• High recovery time
    • Notes Tree Base Approaches: NICE, SpreadIT, Zigzag
  • Mesh Based
    • Overcomes tree based flaws
    • Nodes maintain state information of many nodes
    • High control overhead
    • Notes Mesh Based approaches include Narada and ESM from CMU.
peer to peer streaming models
Peer-to-Peer Streaming Models
  • Design flaws in ALM lead to current day P2P Streaming models based on chunk driven technology
  • Media content is broken down in small pieces and disseminated in the swarm
  • Neighboring nodes use Gossip protocol to exchange buffer information
  • Nodes trade unavailable pieces
  • Robust and Scalable
  • Most noted approach in recent years: CoolStreaming
    • PPLive, SOPCast, Fiedian, TV Ants are derivates of CoolStreaming
    • Proprietary and working philosophy not published
    • Reverse Engineered and measurement studies released
coolstreaming
CoolStreaming
  • Files is chopped by server and disseminated in the swarm
  • Node upon arrival obtain a peerlist of 40 nodes from the server
  • Nodes contact these nodes for media content
  • In steady state, every node has typically 4-8 neighbors, it periodically shares it buffer content map with neighbors
  • Nodes exchange the unavailable content
  • Real world deployed and highly successful system
p2p based streaming model

1

Server

3

2

5

4

1

3

P2P Based Streaming Model
metrics
Metrics
  • Quality of Service
    • Jitter less transmission
    • Low end to end latency
  • Uplink utilization
    • High uplink throughput leads to scalable P2P systems
  • Robustness and Reliability
    • Churn, Node failure or departure should not affect QoS
  • Scalability
  • Fairness
    • Determined in terms of content served (Share Ratio)
    • No user should be forced to upload much more than what it has downloaded
  • Security
    • Implicitly affects above metrics
quality of service
Quality of Service
  • Most important metric
  • Jitter: Unavailability of stream content at play time causes jitter
  • Jitter less transmission ensures good media playback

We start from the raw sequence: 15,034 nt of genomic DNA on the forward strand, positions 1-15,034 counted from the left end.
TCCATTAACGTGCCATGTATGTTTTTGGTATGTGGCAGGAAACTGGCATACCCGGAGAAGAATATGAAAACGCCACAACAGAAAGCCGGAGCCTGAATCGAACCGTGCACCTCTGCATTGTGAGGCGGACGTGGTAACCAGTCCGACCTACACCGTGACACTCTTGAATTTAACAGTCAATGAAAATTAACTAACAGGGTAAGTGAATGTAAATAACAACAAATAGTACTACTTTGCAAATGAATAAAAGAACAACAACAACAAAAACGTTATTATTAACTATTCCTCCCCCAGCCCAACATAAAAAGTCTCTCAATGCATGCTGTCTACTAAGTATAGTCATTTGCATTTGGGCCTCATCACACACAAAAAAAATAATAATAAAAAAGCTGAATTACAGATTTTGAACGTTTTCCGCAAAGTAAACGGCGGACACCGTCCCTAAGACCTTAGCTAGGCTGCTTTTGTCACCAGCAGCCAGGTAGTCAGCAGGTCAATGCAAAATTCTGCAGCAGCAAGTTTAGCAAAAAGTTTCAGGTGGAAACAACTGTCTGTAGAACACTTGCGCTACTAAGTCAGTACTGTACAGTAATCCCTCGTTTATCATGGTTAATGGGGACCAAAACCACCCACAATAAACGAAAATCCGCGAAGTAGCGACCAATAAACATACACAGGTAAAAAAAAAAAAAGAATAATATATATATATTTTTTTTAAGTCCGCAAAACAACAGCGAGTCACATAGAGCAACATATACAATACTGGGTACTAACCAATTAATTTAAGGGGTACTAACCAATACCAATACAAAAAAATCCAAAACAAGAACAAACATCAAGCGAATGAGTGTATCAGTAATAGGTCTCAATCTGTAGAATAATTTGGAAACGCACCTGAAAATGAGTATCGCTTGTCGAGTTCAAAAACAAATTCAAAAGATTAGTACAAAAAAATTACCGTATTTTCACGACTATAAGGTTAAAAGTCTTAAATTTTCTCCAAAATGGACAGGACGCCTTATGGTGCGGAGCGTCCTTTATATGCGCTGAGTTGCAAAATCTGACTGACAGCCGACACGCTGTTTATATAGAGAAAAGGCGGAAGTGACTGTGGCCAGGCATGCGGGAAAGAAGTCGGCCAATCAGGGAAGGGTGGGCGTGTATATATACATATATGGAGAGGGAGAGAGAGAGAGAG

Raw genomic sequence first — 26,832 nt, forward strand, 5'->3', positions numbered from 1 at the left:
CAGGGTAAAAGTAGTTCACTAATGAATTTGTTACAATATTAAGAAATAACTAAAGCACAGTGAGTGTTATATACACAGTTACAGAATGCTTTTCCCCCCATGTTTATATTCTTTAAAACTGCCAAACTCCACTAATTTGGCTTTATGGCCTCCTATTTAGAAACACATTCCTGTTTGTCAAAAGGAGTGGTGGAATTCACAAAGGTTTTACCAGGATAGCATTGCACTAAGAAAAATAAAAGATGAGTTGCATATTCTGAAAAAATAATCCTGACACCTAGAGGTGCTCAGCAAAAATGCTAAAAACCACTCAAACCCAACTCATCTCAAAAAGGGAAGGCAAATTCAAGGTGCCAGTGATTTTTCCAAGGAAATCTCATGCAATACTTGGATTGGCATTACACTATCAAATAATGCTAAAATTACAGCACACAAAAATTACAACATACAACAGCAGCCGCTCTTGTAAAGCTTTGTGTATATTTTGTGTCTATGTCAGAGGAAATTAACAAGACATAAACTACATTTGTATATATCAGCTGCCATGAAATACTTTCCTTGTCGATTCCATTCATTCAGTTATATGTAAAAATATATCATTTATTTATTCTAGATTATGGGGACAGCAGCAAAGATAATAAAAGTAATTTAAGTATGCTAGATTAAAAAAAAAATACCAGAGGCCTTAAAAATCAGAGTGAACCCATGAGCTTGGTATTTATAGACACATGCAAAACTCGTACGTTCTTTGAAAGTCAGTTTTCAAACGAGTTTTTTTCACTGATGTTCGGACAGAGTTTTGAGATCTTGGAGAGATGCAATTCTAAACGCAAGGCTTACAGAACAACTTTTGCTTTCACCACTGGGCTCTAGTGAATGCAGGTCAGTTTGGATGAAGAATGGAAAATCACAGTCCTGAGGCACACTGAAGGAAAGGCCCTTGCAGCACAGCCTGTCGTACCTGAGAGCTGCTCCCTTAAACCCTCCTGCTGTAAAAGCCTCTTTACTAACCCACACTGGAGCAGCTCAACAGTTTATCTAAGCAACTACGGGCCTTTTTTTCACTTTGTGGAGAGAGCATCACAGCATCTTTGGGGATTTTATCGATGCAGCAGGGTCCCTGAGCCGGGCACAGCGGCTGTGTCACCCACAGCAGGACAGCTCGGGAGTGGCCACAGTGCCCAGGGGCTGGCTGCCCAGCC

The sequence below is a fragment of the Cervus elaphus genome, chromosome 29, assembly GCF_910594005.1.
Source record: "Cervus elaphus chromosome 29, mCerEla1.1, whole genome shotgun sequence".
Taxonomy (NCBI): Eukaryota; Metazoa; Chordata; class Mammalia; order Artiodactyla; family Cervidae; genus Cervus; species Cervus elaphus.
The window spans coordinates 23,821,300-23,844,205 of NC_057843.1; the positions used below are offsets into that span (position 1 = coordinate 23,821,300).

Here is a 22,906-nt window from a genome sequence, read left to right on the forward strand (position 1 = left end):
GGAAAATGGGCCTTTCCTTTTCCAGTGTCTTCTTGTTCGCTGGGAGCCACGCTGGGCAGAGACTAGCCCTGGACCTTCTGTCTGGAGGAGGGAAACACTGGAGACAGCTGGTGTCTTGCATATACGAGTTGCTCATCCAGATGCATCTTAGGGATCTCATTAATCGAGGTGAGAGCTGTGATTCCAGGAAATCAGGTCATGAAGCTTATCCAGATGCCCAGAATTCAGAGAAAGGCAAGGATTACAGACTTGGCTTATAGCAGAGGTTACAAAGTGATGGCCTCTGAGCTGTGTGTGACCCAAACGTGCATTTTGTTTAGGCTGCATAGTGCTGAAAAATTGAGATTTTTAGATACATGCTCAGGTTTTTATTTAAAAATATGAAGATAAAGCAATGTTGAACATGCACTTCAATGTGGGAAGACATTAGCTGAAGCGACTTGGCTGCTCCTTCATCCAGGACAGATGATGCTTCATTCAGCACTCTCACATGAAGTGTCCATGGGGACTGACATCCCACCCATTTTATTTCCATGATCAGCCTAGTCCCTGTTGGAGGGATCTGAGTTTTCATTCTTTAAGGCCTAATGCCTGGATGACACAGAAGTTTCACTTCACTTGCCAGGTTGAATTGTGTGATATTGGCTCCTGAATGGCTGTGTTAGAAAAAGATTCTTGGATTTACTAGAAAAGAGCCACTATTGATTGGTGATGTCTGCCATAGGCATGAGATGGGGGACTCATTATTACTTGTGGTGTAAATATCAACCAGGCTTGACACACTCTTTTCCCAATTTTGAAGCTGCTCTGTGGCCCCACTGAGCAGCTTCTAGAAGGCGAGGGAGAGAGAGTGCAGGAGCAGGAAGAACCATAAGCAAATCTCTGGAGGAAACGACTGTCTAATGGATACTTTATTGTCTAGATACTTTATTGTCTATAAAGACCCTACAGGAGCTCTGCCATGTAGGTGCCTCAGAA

• Continuous supply of stream content ensures no jitters
  • Latency: Difference in time between playback at server and user
  • Lower latency keeps users interested
    • A live event viz. Soccer match would lose importance in crucial moments if the transmission is delayed
  • Reducing hop count reduces latency
uplink utilization
Uplink Utilization
  • Uplink is the most sparse and important resource in swarm
  • Summation of uplinks of all nodes is the load taken off the server
  • Utilization = Uplink used / Uplink Available
  • Needs effective node organization and topology to maximize uplink utilization
  • High uplink throughput means more bandwidth in the swarm and hence it leads to scalable P2P systems
robustness and reliability
Robustness and Reliability
  • A Robust and Reliable P2P system should be able to support with an acceptable levels of QoS under following conditions:
    • High churn
    • Node failure
    • Congestion in the interior of the network
  • Affects QoS
  • Efficient peering techniques and node topology ensures robust and reliable P2P networks
scalability
Scalability
  • Serve as many users as possible with an acceptable level of QoS
  • Increasing number of nodes should not degrade QoS
  • An effective overlay node topology and high uplink throughput ensures scalable systems
fairness
Fairness
  • Measured in terms of content served to the swarm
    • Share Ratio = Uploaded Volume / Downloaded Volume
  • Randomness in swarm causes severe disparity
    • Many nodes upload huge volume of content
    • Many nodes get a free ride with no or very less contribution
  • Must have an incentive for an end user to contribute
  • P2P file sharing system like BitTorrent use tit-for-tat policy to stop free riding
  • Not easy to use it in Streaming as nodes procure pieces in real time and applying tit-for-tat can cause delays
security
Security
  • Implicitly affects other P2P Streaming metrics
  • Mainly 4 types of attacks:
    • Malicious garbled Payload insertion
    • Free rider – Selfish used only downloads with no uploads
    • Whitewasher – After being kicked out, comes again with new identity. Such nodes use IP spoofing
    • DDoS attack – One or more nodes collectively launch a DoS attack on media server to crack the system down